Penny Century (1997) #3

Pc3

Again, creator Jaime Hernandez completely surprises with Penny Century. The content, anyway; the quality is always a safe bet.

This issue is set in summer 1966, in Hoppers, where Isabel is a little kid whose best friend is going to Mexico for the summer, and she’s got nothing to do. Thanks to older sister Chabela’s boyfriend not liking babies, Isabel finds herself taking over Chabela’s babysitting duties. The baby in question? One Margarita Luisa Chascarillo, whose still young enough to be carried, but toddler enough to walk around on her own with some agency.

Real quick–seeing as how Jaime’s set the characters in time, it’ll be interesting to see how he addresses them aging as adults. This story, Home School, is done in a style similar to the “Lil’ Ray” strips Jaime started in Love and Rockets (and has continued in Century). It’s got a lot of Peanuts energy, and it works beautifully here, the first time a girl’s gotten the spotlight.

Isabel initially finds Maggie (she’s still Perlita at this age) incredibly annoying and bullies her, similar to how Chabela bullies Isabel. Jaime never makes the comparison too direct, instead letting the behaviors echo across the relationships. Of course, things change for both pairs of girls as Isabel discovers being cruel isn’t worth the reward, and Chabela realizes life doesn’t revolve around her shitty boyfriend.

At least, not when there’s a child in trouble.

While the overarching story is about Isabel growing up over this particular summer and taking responsibility for someone else (forever, as regular readers know), there are also some great subplots running throughout. First is Isabel’s smoking. With no one to hang out with, she hides out in the dugout at the park and smokes squares.

Second is the neighborhood white owl, which Chabela convinces her was sent by witches to curse one of the neighbor ladies. Isabel spends her nights petrified as the owl hoots.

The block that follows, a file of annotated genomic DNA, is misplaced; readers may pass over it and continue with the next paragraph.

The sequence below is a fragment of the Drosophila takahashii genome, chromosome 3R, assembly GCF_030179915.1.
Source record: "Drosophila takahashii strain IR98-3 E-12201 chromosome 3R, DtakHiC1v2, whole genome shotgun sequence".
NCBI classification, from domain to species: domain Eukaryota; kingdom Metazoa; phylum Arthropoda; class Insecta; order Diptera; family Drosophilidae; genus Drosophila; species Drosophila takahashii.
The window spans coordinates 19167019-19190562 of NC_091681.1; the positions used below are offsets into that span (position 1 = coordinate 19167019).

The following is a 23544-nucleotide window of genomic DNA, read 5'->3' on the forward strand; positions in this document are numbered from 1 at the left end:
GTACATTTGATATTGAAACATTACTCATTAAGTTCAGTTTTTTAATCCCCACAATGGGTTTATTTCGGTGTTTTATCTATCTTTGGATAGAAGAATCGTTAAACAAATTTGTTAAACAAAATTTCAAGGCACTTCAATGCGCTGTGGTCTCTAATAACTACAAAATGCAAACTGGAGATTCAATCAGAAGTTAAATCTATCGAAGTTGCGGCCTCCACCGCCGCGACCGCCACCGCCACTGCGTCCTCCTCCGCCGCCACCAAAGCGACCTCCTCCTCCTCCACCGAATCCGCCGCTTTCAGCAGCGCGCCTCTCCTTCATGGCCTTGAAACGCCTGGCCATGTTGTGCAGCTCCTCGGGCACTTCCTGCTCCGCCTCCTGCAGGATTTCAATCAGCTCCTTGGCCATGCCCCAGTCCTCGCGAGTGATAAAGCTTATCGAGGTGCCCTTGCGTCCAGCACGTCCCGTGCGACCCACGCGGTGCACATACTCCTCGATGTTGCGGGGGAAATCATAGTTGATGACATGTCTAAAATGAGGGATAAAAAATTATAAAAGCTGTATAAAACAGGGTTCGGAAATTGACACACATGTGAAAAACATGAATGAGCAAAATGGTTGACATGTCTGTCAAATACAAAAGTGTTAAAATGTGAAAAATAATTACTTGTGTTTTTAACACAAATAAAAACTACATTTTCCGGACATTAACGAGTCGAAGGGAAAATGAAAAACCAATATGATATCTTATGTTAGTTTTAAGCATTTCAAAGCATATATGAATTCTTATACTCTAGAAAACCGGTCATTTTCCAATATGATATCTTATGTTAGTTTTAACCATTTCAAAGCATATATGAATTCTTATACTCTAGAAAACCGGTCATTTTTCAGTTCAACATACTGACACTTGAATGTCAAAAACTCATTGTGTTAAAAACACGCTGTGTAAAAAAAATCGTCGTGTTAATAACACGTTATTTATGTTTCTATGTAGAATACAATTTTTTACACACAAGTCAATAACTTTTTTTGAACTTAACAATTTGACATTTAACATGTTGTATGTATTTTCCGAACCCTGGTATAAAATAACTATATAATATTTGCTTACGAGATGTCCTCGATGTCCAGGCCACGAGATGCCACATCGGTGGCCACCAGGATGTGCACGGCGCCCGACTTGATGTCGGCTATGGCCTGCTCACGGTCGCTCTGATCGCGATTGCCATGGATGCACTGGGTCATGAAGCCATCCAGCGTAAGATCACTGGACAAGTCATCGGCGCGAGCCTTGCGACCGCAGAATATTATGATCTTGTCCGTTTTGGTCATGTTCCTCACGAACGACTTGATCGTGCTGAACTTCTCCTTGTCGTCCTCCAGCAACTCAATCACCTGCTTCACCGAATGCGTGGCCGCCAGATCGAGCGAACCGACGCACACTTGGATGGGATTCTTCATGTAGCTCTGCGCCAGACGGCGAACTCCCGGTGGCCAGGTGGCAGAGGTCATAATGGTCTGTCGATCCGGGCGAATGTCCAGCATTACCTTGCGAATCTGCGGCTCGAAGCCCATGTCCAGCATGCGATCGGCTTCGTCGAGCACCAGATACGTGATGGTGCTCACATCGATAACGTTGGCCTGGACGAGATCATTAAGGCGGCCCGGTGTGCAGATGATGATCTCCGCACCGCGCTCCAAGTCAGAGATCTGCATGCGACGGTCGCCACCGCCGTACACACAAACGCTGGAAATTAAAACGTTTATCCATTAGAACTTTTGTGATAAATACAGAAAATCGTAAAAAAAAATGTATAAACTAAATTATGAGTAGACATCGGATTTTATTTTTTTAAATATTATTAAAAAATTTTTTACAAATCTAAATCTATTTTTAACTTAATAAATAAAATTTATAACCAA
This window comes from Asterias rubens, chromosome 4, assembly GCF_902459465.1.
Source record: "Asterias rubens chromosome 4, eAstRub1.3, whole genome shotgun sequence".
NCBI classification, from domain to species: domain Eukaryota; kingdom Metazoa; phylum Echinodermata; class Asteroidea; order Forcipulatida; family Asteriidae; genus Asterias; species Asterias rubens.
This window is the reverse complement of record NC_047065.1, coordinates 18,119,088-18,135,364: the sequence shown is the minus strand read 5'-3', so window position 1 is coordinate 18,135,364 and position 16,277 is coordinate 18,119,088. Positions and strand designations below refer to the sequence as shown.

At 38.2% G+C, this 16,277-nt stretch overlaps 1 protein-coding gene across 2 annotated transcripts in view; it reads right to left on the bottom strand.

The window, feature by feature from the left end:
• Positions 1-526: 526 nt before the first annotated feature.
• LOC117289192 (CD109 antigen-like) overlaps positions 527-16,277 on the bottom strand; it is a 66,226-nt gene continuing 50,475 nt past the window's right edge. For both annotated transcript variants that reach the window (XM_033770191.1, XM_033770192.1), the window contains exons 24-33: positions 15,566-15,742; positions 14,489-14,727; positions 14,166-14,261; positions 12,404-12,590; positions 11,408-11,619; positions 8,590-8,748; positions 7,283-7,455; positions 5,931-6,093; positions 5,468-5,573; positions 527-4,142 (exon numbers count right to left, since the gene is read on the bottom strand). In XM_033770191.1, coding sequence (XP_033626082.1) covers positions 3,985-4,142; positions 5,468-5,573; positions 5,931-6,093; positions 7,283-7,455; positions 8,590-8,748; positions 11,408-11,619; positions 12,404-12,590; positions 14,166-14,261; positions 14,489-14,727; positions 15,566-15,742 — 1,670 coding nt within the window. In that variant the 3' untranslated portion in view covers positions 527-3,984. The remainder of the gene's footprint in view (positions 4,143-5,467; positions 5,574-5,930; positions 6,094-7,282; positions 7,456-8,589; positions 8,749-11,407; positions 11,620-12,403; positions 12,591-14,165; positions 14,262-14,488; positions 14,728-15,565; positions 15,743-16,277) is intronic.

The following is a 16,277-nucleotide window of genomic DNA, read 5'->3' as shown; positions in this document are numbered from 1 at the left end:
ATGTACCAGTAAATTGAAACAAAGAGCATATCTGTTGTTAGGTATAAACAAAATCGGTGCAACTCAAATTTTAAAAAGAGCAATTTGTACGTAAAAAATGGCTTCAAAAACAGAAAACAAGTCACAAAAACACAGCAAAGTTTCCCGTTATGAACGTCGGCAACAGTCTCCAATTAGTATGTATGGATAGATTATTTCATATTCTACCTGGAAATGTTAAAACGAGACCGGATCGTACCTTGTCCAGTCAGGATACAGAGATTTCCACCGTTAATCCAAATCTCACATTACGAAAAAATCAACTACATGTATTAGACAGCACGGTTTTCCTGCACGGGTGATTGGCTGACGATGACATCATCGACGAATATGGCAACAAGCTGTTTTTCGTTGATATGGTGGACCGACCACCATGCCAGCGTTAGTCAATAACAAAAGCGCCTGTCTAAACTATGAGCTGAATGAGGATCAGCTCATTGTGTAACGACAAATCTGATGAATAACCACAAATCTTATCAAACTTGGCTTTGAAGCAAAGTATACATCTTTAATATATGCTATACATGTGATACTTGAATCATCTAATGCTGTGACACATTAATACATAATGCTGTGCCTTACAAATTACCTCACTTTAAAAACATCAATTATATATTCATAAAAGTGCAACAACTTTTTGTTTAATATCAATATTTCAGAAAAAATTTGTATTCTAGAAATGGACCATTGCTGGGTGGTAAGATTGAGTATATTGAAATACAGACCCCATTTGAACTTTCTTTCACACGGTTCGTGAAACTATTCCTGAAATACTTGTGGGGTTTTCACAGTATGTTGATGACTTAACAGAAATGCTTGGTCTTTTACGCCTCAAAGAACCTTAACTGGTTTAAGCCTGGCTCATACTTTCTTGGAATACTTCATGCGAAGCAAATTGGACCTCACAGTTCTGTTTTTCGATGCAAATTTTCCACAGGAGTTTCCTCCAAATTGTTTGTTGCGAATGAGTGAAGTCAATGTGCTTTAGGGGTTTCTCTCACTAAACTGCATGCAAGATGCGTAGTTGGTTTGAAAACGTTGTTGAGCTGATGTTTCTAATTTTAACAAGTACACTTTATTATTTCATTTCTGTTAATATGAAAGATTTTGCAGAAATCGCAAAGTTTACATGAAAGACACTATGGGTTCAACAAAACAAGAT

It’s a fantastic story. Jaime tells it so breezily I was shocked when it was the only story in the issue. It seemed like a feature, sure, but not the whole issue. There are some great sequences as Isabel and Perlita go from contentious to comrade, and lots of great action.

Other than the general style touches to compare to Peanuts (including a scared under-the-bed panel I’m not sure was ever close to being in a Peanuts but is very much the vibe), Jaime doesn’t do anything to tell the story like a three or four-panel newspaper strip. Instead, it’s far looser, with the passage of time sometimes just being told in Isabel’s changed outfits.

Again, it’s a particularly great comic in an already particularly great series. Jaime outdoes himself.

There’s a single page Ray comic in the color, back page “To Be Announced” strip. He’s having nightmares about someone in his apartment—suggesting the robbery last issue affected him more than narration suggested—and then the punchline actually ties into Maggie’s ghoul from last issue too.

Visually, at least. It’s a good, scary enough little horror strip, but the issue-length feature could cover it even if it weren’t any good. It’s such a good feature.